HANNIBAL – Studying the Bible while seated in Old or New Testament Survey is one thing, but Hannibal-LaGrange University offers another way to help students appreciate Scripture.
HLGU partners with Passages, a program sponsored by the Philos Project and the Museum of the Bible Foundation to help students experience nine days in the Holy Land at a fraction of the normal cost. Thirty-seven students traveled to Israel earlier this year with several HLGU faculty, each paying less than $1,000.
“We are so excited about this ongoing partnership with Passages that accomplishes two of our goals for students,” said Miles Mullin, dean of academics at HLGU. “Through this experience, their faith is deepened by adding color to their understanding of the Scriptures, and their eyes are opened to the larger world through this international experience.”
Students commit to pre- and post-trip activities and studies, and once on the ground in the Holy Land, they visit the Old City of Jerusalem, the Sea of Galilee, Nazareth and Bethlehem, as well as modern sites of interest, like the borders at Syria or the Gaza Strip (when safety permits), and they share a Shabbat dinner with a Jewish family.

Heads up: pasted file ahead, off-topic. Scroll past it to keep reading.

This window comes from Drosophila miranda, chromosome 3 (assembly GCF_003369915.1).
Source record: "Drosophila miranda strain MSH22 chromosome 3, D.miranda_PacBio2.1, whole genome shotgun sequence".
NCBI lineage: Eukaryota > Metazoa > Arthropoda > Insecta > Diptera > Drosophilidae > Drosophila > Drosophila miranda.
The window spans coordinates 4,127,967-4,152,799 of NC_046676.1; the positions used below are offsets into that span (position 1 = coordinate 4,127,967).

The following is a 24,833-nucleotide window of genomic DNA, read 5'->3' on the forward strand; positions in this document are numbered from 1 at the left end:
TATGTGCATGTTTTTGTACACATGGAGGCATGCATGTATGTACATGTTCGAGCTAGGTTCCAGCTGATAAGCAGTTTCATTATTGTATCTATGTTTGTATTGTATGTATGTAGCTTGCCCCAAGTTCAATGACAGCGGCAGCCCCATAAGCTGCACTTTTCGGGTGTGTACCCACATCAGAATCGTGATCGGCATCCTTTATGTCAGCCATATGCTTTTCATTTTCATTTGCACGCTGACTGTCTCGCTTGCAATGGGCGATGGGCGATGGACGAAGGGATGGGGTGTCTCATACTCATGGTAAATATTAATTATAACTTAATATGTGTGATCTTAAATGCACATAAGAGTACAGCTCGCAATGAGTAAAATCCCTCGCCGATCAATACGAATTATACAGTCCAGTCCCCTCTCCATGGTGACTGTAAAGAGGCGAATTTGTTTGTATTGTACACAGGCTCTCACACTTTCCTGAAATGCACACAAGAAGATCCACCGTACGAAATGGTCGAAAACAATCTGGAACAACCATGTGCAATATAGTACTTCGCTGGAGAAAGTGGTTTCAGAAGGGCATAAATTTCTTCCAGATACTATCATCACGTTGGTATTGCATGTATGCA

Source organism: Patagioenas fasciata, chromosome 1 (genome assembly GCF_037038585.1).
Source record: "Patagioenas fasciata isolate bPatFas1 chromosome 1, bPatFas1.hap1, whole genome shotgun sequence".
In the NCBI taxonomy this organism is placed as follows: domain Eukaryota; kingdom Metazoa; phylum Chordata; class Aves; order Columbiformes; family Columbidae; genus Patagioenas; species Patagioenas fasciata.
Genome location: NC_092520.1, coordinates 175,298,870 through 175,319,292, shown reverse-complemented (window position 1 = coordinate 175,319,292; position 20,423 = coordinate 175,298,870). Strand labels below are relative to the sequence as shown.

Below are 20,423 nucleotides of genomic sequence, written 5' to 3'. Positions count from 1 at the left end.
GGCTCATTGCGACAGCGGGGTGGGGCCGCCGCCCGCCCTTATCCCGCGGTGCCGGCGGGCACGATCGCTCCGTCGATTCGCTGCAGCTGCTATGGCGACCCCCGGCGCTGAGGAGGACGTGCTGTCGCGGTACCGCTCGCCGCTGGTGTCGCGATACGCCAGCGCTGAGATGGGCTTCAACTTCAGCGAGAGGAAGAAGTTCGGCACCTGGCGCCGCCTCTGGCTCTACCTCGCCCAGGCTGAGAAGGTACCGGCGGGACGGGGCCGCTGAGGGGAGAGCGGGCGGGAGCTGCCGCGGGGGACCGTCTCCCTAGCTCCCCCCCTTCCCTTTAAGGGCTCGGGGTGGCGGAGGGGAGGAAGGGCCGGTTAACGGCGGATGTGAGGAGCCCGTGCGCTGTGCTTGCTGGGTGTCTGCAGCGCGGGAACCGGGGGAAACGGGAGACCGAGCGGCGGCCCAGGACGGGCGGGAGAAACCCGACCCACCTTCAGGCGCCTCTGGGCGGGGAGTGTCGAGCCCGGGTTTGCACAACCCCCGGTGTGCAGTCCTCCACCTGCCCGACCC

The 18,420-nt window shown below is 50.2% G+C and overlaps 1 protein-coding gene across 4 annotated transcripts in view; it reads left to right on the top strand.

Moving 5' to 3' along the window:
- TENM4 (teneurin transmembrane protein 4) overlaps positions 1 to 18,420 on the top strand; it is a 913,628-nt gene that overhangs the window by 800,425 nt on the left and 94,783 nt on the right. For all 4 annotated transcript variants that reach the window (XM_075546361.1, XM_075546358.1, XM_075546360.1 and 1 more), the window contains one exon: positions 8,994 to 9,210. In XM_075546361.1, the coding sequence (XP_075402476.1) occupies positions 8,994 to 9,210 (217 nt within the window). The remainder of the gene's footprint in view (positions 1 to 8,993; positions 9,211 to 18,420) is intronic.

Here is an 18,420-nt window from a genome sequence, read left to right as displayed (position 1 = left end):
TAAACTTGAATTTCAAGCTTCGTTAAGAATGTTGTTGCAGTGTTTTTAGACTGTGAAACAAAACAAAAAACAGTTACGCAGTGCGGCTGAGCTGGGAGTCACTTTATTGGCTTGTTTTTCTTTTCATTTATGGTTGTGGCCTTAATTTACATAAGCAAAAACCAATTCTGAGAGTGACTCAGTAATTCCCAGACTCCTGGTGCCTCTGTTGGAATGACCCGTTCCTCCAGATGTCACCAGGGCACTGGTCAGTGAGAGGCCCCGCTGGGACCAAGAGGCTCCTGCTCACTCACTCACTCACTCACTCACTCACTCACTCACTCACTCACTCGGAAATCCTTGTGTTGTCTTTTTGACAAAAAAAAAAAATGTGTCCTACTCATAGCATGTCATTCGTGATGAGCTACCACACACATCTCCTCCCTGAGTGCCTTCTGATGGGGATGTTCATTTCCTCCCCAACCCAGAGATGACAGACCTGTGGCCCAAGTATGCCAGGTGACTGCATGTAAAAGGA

“The students come back more confident in their faith,” said Eric Turner, professor of New Testament and Greek, as well as the head of HLGU’s Passages program. “They grow in their leadership abilities and have an understanding of the modern situation and conflicts that are going on in Israel.”
The trip – usually taken over Christmas break – also counts for academic credit. But aside from counting toward their degrees, students say the program is more than just a class.
“The Israel trip brought to life my understanding of the Bible in so many different ways,” said Tyler Shipley, an HLGU senior studying Bible who made the trip. “The one that brought it out the most was simply seeing and walking where everything happened. The text of Scripture was brought to life by walking where God and God’s people walked.
Alex Bradley, a junior studying public relations, agreed that the trip caused her to “come home with a transformed perspective on the Bible,” while helping her grow closer to her peers and professors.
Gabrielle Wood, a senior studying secondary education and history, said God used the trip to “teach me some things I can apply to my life in any given situation.”